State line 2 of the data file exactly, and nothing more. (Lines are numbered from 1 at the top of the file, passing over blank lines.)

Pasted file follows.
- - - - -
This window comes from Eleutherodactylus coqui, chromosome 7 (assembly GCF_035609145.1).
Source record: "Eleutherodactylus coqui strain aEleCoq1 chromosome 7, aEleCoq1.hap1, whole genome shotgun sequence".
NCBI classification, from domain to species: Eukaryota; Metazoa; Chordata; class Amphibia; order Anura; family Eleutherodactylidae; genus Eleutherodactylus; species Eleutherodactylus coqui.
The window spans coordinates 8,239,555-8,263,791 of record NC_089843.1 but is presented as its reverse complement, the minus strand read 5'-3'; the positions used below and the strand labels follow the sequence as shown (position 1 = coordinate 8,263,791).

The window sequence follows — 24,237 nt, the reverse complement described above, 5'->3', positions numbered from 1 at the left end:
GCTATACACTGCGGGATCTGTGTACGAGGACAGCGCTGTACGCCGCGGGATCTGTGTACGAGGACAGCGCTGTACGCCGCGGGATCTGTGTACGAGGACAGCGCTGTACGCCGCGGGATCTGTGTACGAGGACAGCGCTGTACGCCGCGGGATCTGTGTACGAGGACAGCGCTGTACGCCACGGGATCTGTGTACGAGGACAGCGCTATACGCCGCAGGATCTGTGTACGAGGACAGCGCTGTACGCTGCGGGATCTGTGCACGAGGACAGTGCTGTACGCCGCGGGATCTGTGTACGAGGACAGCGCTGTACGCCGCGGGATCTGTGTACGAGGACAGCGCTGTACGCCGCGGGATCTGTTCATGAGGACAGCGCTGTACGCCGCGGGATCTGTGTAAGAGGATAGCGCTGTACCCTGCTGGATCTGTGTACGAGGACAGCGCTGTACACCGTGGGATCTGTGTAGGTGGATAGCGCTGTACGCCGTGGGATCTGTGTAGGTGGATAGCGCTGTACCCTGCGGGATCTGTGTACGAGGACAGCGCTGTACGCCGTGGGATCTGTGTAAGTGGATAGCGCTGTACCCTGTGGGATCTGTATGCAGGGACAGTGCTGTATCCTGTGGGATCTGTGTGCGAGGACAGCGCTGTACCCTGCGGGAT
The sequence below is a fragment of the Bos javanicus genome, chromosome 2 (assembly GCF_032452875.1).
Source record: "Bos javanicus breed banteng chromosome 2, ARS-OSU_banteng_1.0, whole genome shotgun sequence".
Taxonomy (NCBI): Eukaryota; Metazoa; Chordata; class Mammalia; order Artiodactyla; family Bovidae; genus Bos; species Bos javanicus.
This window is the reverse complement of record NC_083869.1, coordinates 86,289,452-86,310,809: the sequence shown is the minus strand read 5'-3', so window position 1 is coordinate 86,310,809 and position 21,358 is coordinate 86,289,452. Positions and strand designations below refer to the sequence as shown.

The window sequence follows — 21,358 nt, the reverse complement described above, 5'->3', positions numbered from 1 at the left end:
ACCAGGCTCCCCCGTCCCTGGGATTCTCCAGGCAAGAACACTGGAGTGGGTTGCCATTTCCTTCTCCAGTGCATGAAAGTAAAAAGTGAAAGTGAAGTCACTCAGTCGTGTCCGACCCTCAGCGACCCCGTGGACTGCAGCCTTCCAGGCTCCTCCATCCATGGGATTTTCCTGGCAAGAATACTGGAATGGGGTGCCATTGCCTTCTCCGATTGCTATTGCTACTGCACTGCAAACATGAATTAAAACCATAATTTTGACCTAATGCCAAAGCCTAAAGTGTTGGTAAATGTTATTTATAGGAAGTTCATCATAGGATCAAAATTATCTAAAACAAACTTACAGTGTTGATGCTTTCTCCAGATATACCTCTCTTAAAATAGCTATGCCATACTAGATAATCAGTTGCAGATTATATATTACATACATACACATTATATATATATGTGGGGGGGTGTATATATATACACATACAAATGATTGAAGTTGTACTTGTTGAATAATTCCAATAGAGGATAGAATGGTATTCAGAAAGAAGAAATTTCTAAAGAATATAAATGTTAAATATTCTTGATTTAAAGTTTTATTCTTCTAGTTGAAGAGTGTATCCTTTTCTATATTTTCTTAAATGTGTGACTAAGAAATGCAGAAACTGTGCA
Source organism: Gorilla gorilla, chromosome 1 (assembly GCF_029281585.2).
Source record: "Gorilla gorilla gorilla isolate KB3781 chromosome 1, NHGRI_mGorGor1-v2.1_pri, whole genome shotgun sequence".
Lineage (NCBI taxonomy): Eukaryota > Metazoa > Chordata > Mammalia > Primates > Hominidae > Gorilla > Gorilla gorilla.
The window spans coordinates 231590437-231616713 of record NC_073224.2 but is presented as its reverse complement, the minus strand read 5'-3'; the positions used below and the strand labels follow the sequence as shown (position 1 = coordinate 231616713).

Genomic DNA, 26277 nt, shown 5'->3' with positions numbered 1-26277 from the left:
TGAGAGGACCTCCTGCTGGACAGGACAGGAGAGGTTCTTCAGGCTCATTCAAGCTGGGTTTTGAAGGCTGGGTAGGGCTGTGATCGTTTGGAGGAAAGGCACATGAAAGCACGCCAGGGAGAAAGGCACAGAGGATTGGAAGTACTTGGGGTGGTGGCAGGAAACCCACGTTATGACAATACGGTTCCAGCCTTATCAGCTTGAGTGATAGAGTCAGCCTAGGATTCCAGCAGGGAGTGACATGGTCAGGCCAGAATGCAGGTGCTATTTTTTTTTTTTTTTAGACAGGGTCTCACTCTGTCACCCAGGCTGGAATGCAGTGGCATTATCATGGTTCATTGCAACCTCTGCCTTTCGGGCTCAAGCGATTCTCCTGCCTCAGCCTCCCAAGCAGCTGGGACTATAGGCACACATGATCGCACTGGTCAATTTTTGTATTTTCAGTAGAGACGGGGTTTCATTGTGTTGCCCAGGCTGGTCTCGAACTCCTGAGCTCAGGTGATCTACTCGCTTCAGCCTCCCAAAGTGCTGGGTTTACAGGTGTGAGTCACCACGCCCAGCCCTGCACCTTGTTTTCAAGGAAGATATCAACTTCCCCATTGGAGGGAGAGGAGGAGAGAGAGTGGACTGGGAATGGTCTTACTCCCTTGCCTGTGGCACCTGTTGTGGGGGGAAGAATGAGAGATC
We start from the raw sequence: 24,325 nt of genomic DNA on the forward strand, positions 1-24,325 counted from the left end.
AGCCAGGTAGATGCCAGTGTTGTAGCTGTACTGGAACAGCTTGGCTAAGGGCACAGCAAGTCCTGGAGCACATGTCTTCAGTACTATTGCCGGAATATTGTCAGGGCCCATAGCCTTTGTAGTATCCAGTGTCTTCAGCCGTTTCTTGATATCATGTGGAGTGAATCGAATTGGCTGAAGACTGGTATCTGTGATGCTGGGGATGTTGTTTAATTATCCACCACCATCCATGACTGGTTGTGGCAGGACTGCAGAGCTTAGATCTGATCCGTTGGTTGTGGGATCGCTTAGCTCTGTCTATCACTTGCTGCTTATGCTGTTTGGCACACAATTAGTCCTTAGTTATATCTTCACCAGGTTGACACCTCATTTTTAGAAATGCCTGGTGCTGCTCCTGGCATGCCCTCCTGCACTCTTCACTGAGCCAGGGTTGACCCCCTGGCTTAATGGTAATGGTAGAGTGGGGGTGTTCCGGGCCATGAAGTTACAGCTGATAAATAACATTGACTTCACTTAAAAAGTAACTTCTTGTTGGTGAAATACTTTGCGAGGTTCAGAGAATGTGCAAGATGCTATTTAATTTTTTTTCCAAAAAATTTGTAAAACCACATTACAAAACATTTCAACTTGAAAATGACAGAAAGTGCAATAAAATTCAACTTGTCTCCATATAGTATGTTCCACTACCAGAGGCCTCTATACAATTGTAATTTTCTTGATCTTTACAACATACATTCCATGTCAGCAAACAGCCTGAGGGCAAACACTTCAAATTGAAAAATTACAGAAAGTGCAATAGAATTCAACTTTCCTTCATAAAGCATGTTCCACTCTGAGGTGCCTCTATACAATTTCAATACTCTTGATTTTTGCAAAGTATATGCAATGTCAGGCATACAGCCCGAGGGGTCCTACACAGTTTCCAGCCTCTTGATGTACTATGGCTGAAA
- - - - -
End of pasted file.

Source record: "Eleutherodactylus coqui strain aEleCoq1 chromosome 7, aEleCoq1.hap1, whole genome shotgun sequence".